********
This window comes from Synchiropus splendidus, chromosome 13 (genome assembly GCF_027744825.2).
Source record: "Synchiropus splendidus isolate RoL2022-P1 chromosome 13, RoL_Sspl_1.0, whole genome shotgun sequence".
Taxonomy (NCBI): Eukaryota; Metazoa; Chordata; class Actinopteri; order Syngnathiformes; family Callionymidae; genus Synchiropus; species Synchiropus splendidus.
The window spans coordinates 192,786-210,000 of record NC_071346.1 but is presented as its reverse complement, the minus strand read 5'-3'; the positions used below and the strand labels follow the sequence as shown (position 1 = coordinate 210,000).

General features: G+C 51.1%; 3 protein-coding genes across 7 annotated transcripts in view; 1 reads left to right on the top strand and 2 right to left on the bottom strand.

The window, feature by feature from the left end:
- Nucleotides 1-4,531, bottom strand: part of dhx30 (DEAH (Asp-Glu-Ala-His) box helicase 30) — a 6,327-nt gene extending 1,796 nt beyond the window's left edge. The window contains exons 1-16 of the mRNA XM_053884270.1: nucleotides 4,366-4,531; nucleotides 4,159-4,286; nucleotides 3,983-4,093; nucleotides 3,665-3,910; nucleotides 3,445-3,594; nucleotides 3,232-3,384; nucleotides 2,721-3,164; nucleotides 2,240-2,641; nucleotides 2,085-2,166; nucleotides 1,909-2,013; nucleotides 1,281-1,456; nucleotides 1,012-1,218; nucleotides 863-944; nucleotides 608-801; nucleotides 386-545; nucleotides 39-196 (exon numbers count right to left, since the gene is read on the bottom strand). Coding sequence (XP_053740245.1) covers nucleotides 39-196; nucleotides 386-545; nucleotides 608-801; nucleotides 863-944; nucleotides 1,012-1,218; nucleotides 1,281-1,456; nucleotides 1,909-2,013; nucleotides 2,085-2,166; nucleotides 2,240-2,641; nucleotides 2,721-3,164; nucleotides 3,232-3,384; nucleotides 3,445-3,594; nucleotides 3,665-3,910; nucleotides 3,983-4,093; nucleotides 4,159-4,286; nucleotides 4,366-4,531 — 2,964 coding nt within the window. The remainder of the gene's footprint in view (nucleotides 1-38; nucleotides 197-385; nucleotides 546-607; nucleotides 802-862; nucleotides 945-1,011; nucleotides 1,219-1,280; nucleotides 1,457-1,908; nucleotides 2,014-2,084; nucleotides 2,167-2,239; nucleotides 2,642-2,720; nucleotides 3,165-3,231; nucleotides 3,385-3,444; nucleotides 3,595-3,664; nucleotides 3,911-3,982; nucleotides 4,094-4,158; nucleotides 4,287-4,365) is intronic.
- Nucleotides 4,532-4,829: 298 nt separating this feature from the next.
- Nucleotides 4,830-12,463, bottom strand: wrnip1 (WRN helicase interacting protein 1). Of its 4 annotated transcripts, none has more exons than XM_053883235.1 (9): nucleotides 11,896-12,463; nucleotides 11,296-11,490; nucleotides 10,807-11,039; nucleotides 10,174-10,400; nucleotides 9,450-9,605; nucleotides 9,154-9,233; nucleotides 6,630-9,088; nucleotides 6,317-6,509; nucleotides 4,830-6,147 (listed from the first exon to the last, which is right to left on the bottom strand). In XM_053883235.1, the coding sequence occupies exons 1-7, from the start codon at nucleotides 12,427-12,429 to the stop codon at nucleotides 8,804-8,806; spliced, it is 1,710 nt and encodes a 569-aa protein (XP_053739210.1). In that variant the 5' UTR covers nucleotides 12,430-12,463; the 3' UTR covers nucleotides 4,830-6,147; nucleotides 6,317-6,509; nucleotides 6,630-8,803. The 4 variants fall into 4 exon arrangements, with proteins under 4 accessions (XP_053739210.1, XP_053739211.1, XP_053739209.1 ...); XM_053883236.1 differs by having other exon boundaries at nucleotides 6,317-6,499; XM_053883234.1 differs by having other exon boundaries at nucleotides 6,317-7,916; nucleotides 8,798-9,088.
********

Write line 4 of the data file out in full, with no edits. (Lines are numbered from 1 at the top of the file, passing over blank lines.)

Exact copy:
The window spans coordinates 192,786-210,000 of record NC_071346.1 but is presented as its reverse complement, the minus strand read 5'-3'; the positions used below and the strand labels follow the sequence as shown (position 1 = coordinate 210,000).